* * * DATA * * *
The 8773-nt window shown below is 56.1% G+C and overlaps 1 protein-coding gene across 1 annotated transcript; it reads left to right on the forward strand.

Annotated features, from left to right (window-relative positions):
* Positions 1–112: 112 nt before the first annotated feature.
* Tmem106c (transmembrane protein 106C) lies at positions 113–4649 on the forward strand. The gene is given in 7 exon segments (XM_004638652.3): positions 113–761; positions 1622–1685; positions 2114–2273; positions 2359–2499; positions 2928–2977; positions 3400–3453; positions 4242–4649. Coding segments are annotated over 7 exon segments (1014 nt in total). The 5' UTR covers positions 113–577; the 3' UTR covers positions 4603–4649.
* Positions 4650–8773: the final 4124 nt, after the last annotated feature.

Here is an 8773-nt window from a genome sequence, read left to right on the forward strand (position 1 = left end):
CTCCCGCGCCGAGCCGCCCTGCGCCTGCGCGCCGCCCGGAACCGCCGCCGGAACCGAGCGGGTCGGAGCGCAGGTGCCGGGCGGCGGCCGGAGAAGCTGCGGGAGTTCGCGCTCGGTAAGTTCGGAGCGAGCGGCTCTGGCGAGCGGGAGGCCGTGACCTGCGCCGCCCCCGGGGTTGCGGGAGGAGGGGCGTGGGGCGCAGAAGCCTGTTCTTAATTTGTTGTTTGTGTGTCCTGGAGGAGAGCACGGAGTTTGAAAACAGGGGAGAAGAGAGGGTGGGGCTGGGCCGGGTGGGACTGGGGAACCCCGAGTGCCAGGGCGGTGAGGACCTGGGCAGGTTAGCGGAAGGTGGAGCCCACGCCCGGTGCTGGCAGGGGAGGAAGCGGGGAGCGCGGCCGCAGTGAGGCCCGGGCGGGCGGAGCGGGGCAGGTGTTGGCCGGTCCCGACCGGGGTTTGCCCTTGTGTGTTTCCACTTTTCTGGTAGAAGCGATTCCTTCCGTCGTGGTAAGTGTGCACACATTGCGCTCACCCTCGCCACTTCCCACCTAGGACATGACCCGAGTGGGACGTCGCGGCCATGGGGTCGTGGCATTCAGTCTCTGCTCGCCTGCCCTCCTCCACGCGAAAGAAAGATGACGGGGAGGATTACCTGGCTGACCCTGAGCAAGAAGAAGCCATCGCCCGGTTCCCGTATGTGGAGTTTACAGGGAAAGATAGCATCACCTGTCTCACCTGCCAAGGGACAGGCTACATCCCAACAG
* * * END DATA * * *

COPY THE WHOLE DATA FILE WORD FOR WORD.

The 8773-nt window shown below is 56.1% G+C and overlaps 1 protein-coding gene across 1 annotated transcript; it reads left to right on the forward strand.

Annotated features, from left to right (window-relative positions):
* Positions 1–112: 112 nt before the first annotated feature.
* Tmem106c (transmembrane protein 106C) lies at positions 113–4649 on the forward strand. The gene is given in 7 exon segments (XM_004638652.3): positions 113–761; positions 1622–1685; positions 2114–2273; positions 2359–2499; positions 2928–2977; positions 3400–3453; positions 4242–4649. Coding segments are annotated over 7 exon segments (1014 nt in total). The 5' UTR covers positions 113–577; the 3' UTR covers positions 4603–4649.
* Positions 4650–8773: the final 4124 nt, after the last annotated feature.

Here is an 8773-nt window from a genome sequence, read left to right on the forward strand (position 1 = left end):
CTCCCGCGCCGAGCCGCCCTGCGCCTGCGCGCCGCCCGGAACCGCCGCCGGAACCGAGCGGGTCGGAGCGCAGGTGCCGGGCGGCGGCCGGAGAAGCTGCGGGAGTTCGCGCTCGGTAAGTTCGGAGCGAGCGGCTCTGGCGAGCGGGAGGCCGTGACCTGCGCCGCCCCCGGGGTTGCGGGAGGAGGGGCGTGGGGCGCAGAAGCCTGTTCTTAATTTGTTGTTTGTGTGTCCTGGAGGAGAGCACGGAGTTTGAAAACAGGGGAGAAGAGAGGGTGGGGCTGGGCCGGGTGGGACTGGGGAACCCCGAGTGCCAGGGCGGTGAGGACCTGGGCAGGTTAGCGGAAGGTGGAGCCCACGCCCGGTGCTGGCAGGGGAGGAAGCGGGGAGCGCGGCCGCAGTGAGGCCCGGGCGGGCGGAGCGGGGCAGGTGTTGGCCGGTCCCGACCGGGGTTTGCCCTTGTGTGTTTCCACTTTTCTGGTAGAAGCGATTCCTTCCGTCGTGGTAAGTGTGCACACATTGCGCTCACCCTCGCCACTTCCCACCTAGGACATGACCCGAGTGGGACGTCGCGGCCATGGGGTCGTGGCATTCAGTCTCTGCTCGCCTGCCCTCCTCCACGCGAAAGAAAGATGACGGGGAGGATTACCTGGCTGACCCTGAGCAAGAAGAAGCCATCGCCCGGTTCCCGTATGTGGAGTTTACAGGGAAAGATAGCATCACCTGTCTCACCTGCCAAGGGACAGGCTACATCCCAACAG